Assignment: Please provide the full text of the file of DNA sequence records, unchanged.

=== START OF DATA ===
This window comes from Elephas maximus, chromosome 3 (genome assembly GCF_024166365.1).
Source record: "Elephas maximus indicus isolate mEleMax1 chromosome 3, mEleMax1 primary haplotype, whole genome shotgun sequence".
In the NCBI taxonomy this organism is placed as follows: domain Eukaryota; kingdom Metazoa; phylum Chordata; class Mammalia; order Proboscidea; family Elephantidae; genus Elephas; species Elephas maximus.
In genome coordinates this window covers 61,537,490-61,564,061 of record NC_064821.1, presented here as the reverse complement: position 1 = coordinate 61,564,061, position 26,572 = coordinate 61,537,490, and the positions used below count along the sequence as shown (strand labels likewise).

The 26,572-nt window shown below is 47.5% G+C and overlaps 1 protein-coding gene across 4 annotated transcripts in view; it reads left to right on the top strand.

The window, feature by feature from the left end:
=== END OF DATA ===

This window comes from Elephas maximus, chromosome 3 (genome assembly GCF_024166365.1).
Source record: "Elephas maximus indicus isolate mEleMax1 chromosome 3, mEleMax1 primary haplotype, whole genome shotgun sequence".
In the NCBI taxonomy this organism is placed as follows: domain Eukaryota; kingdom Metazoa; phylum Chordata; class Mammalia; order Proboscidea; family Elephantidae; genus Elephas; species Elephas maximus.
In genome coordinates this window covers 61,537,490-61,564,061 of record NC_064821.1, presented here as the reverse complement: position 1 = coordinate 61,564,061, position 26,572 = coordinate 61,537,490, and the positions used below count along the sequence as shown (strand labels likewise).

The 26,572-nt window shown below is 47.5% G+C and overlaps 1 protein-coding gene across 4 annotated transcripts in view; it reads left to right on the top strand.

The window, feature by feature from the left end: